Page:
Ontario’s Teranet teams with Ohio firm to market e-government applications to U.S., Canada

Teranet Enterprises Inc., the private company half-owned by the Ontario government, has teamed up with Youngstown, Ohio-based LightGov. Inc. to jointly market and develop each other’s applications in Canada and the U.S.

Teranet, which is best known for automating Ontario’s land registry system,

is supplying the financial transaction technology used in such systems as online parking ticket payments. The Toronto-based firm offers ASP-style services and middleware infrastructure for government transactions known as the Unity framework.

LightGov has developed a number of e-government applications for procurement and surplus disposition, as well as for licensing and permitting, and tax and utility payment processing.

The partners will target their joint offerings to the municipal level of government, as well as to large townships and county governments.

“”We are a smaller company that has been growing in this marketplace and it’s Teranet’s experience that is extremely important to us,”” says LightGov CEO David Engler. “”When it comes to operating a system and ensuring customers their money is going to be transacted, and having it co-ordinated with the back end, it’s difficult to find a better solution.””

For Teranet, the advantage of the agreement is the access it offers to a huge market.

“”The U.S. market is 10 times as big as Canada’s,”” says Al Shaver, director of new technical development at Teranet. “”There are about 80,000 municipalities. What we’re partnering for is local market knowledge and contact. We could not have introduced ourselves to as many contacts as LightGov has introduced us to in the last six months.””

The benefit to the Ontario government, he adds, is that as the company profits, so does its half-owner — not just in value, but in job creation as well.

“”When we started Teranet the government was looking for certain things,”” he explains. “”It was looking to get a large project completed (the land registry automation), but it was also looking to create jobs. We had 66 people in the first year and there are 830 people today.””

Engler attributes the quality of the Teranet technology to the fact that Canada is more advanced than most other countries — including the U.S. — when it comes to e-government.

“”I think some of our governments as they start to move towards e-government applications are going to be looking at the Canadian models that are here — how they’ve done it, what type of success they’ve had and how we replicate that,”” says Engler.

LightGov’s products include an election services application, which allows political parties to accept contributions online, as well as an eGuardianship app, designed for those vested with caring for wards of the state. “”For example, one guardian with 500 wards, because it’s a social services agency, can take care of a number of people, pay their bills and keep track of their medication,”” says Engler. “”Teranet’s ability to handle complex financial transactions and split those monies into various components is a perfect fit for what we’re doing.””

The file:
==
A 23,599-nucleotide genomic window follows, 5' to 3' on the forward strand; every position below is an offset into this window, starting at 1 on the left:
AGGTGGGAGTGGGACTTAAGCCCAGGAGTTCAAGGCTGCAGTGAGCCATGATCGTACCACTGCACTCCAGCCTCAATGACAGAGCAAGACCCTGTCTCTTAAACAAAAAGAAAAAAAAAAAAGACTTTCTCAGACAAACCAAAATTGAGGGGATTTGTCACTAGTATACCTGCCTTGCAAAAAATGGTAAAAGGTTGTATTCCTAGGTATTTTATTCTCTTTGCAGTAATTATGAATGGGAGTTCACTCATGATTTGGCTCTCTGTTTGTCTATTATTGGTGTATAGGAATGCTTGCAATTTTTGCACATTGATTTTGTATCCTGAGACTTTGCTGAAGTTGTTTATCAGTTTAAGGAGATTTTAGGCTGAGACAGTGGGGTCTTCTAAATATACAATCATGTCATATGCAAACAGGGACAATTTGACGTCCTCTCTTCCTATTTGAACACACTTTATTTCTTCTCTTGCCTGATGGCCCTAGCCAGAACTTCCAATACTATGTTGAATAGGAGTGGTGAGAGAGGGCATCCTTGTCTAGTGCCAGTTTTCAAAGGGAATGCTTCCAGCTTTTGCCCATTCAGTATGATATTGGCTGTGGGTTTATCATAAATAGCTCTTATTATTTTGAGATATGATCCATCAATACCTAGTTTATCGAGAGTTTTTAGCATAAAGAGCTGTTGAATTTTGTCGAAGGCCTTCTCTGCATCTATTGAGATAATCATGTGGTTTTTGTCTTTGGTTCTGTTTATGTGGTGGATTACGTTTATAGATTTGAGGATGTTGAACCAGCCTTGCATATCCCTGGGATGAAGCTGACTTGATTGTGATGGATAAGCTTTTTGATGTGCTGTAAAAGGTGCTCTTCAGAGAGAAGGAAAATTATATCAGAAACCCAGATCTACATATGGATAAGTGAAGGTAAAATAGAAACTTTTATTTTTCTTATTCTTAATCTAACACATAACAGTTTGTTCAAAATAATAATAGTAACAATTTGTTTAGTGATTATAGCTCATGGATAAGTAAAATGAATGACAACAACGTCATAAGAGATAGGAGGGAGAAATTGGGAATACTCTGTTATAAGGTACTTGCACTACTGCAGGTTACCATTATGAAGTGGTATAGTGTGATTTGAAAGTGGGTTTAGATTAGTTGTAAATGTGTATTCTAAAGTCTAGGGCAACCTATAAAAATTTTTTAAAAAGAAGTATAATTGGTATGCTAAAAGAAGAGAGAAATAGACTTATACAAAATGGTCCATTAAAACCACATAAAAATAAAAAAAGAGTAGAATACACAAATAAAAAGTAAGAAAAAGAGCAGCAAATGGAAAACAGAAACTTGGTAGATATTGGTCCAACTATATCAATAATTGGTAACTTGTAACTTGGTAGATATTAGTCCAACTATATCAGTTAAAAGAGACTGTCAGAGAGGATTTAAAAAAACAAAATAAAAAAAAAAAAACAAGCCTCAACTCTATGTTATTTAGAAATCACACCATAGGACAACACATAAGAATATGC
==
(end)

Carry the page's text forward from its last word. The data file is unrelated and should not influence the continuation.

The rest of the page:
LightGov also has a reverse auction surplus property disposition application, which lets governments list their surplus property for free in an online classified ad for a certain period before moving it to an online auction, which is a paid service.

Going, going, gone

“”Each year governments in North America create about US$7 billion of waste and a large proportion of that is electronic waste,”” says Engler. “”Right now governments dispose of that waste in a very unco-ordinated fashion — they advertise in their local newspapers or in the back of a magazine that there is going to be a sale of, say, a pickup truck. So the number of people who see that truck is available is very limited.””

The other problem is that governments tend to lose a lot of money when they sell surplus goods, he adds. “”It’s sort of the opposite of the $500 hammer. They pay too much and get too little when they dispose of it. That happens when they don’t aggregate the marketplace. They need to let each other know what’s out there and that’s what the product accomplishes.””

The online auction application lets governments, as well as non-profits, provide a link to the LightGov auction site so the branding remains at the local government level. The user, which can be the public as well as government, would first do a search at the local level but can also search for surplus goods listed by other jurisdictions. The application also allows for reverse auctions, which lets governments specify what product or service they’re looking for and how much they’ll pay.

“”They set the maximum price they would pay for the good or service and vendors come on and bid in reverse order,”” says Engler.

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